A decade from now, the average UK home will only require a broadband connection of 19 Mb, according to a governmental advisory group which claims that just one per cent of households will require download speeds of 35 Mb in 2023.
The study from the Broadband Stakeholder Group (BSG), which advises the coalition on broadband matters, suggests that the current target to provide 95 per cent of the UK with superfast 25 Mb broadband by 2017 will be more than enough to satisfy the needs of most consumers.
When compiling the study, the BSG took into account a number of factors, including the average number of people in each household, the development of compression technology, and anticipated technological innovations.
It concluded that half of households will only have a demand of 19 Mb by 2023, with around ten per cent requiring 30 Mb broadband (the EU's 2020 target for member states) and just one per cent requiring 35 Mb or over.
"A 2023 median demand of 19 Mb may seem low, but needs to be seen in the context of the continuing benefits of video compression, and the fact that 64 per cent of households only contain one or two people," the report states.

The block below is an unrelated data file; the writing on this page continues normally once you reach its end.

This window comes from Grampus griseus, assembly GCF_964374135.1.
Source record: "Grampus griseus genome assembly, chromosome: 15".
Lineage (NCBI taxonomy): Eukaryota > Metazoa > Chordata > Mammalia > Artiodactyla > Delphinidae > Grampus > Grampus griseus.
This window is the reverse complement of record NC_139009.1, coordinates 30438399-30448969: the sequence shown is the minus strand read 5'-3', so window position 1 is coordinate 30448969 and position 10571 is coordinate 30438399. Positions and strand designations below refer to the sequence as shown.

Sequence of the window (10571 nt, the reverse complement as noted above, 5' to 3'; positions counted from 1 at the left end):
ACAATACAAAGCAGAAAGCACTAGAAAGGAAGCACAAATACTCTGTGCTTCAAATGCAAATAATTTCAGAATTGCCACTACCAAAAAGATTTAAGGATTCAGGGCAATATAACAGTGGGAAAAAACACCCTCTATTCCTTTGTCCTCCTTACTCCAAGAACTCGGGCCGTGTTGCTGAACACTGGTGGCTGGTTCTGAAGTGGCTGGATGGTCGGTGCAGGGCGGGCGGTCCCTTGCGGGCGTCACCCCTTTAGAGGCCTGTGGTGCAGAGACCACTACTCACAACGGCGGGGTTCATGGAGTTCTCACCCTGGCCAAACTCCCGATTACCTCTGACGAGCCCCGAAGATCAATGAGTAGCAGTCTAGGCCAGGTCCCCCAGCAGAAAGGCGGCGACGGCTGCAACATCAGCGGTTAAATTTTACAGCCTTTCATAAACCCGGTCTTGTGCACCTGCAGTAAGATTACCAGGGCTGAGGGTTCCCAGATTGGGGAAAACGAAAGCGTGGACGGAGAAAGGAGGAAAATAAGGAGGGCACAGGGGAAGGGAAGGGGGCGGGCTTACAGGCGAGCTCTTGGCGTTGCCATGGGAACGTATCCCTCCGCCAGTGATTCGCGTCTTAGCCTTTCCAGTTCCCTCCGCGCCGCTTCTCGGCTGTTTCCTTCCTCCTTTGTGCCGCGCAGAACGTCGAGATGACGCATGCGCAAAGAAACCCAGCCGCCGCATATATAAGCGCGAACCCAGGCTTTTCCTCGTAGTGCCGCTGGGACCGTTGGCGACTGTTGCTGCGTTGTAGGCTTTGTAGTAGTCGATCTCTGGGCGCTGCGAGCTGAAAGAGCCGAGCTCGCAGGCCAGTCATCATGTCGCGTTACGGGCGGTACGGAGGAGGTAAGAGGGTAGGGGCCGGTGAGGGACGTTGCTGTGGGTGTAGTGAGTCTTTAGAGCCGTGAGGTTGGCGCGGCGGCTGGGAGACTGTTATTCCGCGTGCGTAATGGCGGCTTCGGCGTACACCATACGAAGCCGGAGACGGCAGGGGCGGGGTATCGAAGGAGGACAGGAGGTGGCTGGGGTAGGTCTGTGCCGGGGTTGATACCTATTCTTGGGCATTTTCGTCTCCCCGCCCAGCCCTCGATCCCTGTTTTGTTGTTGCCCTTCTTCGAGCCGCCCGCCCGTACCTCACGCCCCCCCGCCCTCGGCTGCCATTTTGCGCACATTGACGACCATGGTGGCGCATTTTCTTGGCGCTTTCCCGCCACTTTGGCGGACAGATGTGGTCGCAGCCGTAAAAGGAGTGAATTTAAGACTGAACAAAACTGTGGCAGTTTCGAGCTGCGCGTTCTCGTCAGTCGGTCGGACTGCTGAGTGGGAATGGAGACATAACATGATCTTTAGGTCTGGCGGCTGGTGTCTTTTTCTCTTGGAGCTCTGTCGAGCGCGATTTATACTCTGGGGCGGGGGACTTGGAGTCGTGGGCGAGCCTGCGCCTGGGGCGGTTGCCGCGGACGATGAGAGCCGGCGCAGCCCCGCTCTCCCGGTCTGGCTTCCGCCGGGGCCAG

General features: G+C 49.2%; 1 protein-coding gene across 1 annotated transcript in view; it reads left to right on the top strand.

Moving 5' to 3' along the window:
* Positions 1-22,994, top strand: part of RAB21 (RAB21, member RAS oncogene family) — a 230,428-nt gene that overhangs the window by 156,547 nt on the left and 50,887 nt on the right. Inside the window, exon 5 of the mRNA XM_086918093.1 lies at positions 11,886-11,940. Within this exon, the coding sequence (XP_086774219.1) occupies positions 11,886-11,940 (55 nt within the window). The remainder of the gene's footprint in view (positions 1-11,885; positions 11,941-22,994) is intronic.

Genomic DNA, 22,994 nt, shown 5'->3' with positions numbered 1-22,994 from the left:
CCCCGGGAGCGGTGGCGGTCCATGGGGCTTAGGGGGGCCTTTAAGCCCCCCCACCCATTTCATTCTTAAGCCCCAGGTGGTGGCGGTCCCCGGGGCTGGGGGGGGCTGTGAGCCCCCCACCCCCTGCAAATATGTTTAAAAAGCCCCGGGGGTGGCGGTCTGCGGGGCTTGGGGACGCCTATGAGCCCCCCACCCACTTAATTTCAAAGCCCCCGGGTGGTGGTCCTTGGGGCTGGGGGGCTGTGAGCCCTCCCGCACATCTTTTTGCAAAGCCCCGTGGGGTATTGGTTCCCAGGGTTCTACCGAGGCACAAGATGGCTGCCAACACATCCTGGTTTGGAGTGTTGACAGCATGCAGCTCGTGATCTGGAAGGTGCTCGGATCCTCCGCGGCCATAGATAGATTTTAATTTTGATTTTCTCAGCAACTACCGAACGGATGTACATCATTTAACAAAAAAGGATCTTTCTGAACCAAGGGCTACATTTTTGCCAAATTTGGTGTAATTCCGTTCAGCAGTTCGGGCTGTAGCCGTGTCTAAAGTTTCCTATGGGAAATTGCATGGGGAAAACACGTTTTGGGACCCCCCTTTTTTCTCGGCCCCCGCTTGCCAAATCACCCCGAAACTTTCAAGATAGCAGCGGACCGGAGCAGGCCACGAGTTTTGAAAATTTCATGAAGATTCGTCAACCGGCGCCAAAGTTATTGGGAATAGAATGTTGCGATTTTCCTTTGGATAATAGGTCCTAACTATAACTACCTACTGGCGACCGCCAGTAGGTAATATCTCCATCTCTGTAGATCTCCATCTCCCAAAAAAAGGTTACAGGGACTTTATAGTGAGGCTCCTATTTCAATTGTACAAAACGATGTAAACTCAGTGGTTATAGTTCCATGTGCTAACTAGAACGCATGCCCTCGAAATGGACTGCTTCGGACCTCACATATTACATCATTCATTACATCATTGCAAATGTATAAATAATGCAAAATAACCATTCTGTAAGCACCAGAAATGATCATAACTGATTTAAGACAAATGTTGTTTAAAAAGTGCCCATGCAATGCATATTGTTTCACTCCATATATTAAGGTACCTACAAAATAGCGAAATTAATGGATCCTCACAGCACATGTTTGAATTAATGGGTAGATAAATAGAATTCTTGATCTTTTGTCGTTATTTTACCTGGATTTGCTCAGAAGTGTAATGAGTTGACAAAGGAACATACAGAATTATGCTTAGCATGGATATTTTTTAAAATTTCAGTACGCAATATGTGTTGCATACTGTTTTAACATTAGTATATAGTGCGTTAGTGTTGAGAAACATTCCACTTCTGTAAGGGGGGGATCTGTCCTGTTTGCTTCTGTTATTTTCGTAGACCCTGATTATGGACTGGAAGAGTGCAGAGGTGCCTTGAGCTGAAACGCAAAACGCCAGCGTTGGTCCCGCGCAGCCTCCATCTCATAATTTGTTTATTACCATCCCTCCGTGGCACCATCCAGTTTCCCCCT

"Consider two people both surfing, both watching their own HD TV stream while each having a video call. Even this rather aggressive (and rare) use case only requires 15 Mb in 2023."
The report does include a number of variables, including the average amount of time that it expects people will be willing to wait to download certain files and films or take part in online gaming.
With the Xbox One and PlayStation 4 preparing to launch, the pressure on networks is expected to increase dramatically, while 4K TV is also set to boost network demand over the coming years.
However, even when accounting for the widespread adoption of 4K TV, as one model in the report does, it notes that 99 per cent of UK homes would be more than happy with 71 Mb broadband a decade from now - something that seems well within the possibilities offered by the country's superfast broadband rollout.